A year ago I welcomed 2014, with a mix of hope and trepidation, at our home in Glasgow. We had returned the day before from spending Christmas in Norfolk with my parents and our attention now turned to our prospects for the impending year. On Hogmanay a young couple came to view our house, which had been on the market for more than four months and was now the main obstacle to our long-held ambition of moving to the Netherlands. With a fair wind, we would be celebrating the next New Year in our new house in The Hague.
Magteld had developed a troubling, nagging cough that, but for her medical history, would probably have been dismissed as a mild flu. On Hallowe’en she had been to hospital for her six-month check-up and been told there was no sign of her cancer having returned. Early in December she had taken a card and chocolates to the staff on the chemotherapy wing who had nursed her through her treatment just 12 months earlier. She was saying her goodbyes to her friends and colleagues in Glasgow, in preparation for the anticipated move. Remembering how she was then, so vibrant, considerate and full of hope, it seems unthinkable that she would live just five more months.
Her cough grew worse during our stay in Norfolk. Occasionally Magteld would retch up speckles of blood. She blamed the draughtiness of my parents’ house, the winter colds that thrived in the damp west of Scotland climate, the stress of being told again and again that our house was “in the wrong area”. Once it was gone, she could look forward again. Sometimes it subsided for a few hours and she would sit in a chair and declare defiantly: “My cough is gone.” But never for long, and it became harder to banish the thought that there was something more sinister at work. It’s easy to wonder why, when she saw the doctor in early December, she didn’t press harder for a scan. At the same time I can understand Magteld’s reluctance to have her worst fears confirmed. Who desires to peek into the abyss when a new branch of life is dangling tantalisingly overhead, drenched in sunlight?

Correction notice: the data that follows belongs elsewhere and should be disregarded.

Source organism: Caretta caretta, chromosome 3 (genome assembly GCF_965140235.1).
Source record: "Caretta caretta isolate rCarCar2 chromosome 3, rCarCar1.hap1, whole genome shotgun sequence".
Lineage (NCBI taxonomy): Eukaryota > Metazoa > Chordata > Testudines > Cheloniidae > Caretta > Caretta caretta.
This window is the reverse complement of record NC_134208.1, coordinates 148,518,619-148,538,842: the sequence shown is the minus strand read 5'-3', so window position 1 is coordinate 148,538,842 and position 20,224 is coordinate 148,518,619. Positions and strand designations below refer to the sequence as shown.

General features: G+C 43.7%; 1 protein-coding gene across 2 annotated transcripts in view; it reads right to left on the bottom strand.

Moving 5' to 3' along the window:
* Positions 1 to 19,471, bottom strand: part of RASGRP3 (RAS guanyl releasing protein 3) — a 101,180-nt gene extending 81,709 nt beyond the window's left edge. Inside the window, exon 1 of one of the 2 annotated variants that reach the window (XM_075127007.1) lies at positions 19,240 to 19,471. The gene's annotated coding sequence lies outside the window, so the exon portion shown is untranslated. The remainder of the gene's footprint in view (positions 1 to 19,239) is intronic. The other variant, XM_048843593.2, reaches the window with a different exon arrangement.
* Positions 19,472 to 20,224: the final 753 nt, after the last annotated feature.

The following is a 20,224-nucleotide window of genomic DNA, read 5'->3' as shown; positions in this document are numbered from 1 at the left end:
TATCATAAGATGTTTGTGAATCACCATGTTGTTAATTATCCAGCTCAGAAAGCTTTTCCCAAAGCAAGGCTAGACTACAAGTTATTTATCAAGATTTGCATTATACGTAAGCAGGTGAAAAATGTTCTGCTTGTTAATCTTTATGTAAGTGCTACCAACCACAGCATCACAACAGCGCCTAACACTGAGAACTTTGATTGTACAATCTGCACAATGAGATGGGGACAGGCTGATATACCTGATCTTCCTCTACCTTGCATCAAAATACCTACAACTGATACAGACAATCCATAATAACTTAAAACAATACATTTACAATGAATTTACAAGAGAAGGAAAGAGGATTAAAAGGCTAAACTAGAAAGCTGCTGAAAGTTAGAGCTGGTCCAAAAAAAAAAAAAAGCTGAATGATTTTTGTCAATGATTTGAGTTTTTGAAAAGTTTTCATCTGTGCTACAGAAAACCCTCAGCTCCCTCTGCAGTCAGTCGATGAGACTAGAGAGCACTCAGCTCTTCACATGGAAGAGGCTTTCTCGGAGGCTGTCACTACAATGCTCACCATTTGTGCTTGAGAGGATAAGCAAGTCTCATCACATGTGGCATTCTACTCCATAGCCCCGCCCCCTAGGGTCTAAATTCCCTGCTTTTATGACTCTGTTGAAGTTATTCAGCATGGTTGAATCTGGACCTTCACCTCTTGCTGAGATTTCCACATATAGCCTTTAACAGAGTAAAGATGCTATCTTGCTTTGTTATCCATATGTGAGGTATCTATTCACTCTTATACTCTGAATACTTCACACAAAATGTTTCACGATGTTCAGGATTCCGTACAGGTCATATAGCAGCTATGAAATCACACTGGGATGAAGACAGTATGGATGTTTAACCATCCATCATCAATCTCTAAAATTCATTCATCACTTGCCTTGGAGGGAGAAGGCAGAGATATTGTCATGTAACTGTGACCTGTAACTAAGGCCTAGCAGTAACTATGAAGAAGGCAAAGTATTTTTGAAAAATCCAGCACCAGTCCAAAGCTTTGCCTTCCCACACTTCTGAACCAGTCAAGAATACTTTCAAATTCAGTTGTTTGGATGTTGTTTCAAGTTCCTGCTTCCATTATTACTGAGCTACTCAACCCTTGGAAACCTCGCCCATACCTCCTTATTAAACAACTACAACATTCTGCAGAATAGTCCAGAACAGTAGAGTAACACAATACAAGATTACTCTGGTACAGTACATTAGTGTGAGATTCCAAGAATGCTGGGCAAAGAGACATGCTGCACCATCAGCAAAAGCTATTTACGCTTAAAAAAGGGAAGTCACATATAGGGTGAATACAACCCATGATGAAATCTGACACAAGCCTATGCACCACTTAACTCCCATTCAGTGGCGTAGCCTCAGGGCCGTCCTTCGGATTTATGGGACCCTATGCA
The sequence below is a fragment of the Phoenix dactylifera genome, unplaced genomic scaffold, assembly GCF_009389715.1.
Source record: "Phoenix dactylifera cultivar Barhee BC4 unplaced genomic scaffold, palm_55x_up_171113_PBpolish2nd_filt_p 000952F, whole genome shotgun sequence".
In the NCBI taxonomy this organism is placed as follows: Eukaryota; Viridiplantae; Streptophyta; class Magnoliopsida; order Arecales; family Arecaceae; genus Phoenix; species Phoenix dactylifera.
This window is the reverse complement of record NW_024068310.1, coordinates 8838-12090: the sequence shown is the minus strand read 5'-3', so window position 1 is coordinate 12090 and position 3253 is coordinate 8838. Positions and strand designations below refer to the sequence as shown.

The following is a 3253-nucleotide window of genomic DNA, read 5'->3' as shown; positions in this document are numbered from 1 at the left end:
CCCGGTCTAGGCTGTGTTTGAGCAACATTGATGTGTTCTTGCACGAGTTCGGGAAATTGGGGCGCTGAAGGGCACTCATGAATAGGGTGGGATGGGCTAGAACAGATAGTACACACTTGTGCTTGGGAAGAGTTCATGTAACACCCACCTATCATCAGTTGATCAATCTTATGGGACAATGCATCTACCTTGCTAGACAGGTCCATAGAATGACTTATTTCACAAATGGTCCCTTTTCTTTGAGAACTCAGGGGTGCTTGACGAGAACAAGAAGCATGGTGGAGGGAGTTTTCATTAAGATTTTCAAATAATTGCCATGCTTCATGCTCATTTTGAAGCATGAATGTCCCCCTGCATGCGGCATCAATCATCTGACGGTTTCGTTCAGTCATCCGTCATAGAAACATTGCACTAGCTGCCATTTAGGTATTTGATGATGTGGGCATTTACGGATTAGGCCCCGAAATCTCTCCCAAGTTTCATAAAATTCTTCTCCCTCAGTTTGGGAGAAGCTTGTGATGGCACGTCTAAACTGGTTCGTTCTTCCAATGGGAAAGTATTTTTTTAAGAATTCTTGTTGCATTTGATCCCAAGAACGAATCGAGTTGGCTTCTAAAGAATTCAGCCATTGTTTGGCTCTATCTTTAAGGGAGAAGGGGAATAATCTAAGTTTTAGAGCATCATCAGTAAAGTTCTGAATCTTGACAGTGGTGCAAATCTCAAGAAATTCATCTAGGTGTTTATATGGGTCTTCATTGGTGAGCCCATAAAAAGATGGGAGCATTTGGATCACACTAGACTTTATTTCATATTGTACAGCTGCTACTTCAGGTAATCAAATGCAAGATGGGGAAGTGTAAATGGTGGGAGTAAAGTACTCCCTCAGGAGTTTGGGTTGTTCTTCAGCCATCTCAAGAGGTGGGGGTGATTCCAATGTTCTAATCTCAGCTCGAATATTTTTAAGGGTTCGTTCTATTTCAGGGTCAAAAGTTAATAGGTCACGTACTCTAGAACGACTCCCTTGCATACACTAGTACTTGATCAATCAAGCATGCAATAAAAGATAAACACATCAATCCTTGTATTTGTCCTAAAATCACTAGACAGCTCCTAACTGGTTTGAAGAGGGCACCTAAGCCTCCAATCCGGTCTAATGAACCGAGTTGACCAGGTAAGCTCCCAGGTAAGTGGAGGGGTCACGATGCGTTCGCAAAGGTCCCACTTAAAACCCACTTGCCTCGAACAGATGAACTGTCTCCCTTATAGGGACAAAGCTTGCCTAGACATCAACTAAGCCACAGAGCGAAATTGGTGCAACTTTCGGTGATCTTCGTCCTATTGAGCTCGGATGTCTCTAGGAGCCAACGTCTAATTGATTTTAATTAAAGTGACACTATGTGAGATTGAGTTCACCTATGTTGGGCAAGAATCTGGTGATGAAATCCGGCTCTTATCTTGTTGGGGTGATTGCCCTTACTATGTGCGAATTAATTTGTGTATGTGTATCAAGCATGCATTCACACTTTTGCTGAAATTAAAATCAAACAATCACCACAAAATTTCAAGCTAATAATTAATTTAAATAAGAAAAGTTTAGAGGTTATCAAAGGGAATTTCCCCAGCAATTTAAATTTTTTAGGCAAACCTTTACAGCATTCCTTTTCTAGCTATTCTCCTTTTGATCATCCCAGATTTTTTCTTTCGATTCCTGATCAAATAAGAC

The young couple who visited on Hogmanay came back a week later, and shortly afterwards we’d agreed a price for the house. In the meantime Magteld went back to the doctor and had the scan. On a Monday morning in late January we were in an estate agent’s office celebrating the sale, which finally cleared the way for our epic voyage. Things started to move rapidly now: she would go to The Hague on a house-hunting mission in February, I would organise the removal van and ferry journey, and on April 25th – less than three months away – we would be on deck toasting our new life.
But we couldn’t move as fast as the cancer. Magteld would not catch that ferry, and by the time April 25th came by she would be living in a hospice and confined to a wheelchair, having undergone an emergency course of radiotherapy to stave off the tumours that were erupting up and down her spine. The day after we sold the house, her doctor told her that the scan had revealed ‘quite a few lesions’. Within a few weeks, the bad news was confirmed: her cancer was back, and would kill her, probably within a year. Her oncologist took me to one side and warned me that our life together in The Hague, which we had been planning for months and thinking about for years, may only extend to a few weeks. And so it proved.
I was warned that the first Christmas spent without Magteld would be tough. In the event I celebrated it warmly among her wider family: her parents, two sisters, their husbands and six children running the place ragged. Thirteen of us in total, and though the absence of the fourteenth cast a shadow, the house was full of life. Compared to that, the end of the year is a far more brutal milestone. The topography of our lives 12 months ago is unrecognisable now. Magteld’s health deteriorated with bewildering speed in her last five months. She submitted herself to two courses of radiotherapy and a new round of chemotherapy – which, cruelly, alleviated the symptoms of her cancer by reducing the inflammation in her lungs, but couldn’t tackle the cause. In every purported dawn was the glow of a nuclear explosion. Yet the more she went backwards, the more determined she was to look forwards. Right up until the final week of her life, when she was trying to walk again with the support of a zimmer frame. I’ve drawn on that spirit in the seven months since in tacking the challenges of living in a strange city, in a foreign country, where the children and I have both had to settle into new routines of life, school, and work. And it’s an attitude that will, I hope, continue to guide us and give us strength through 2015.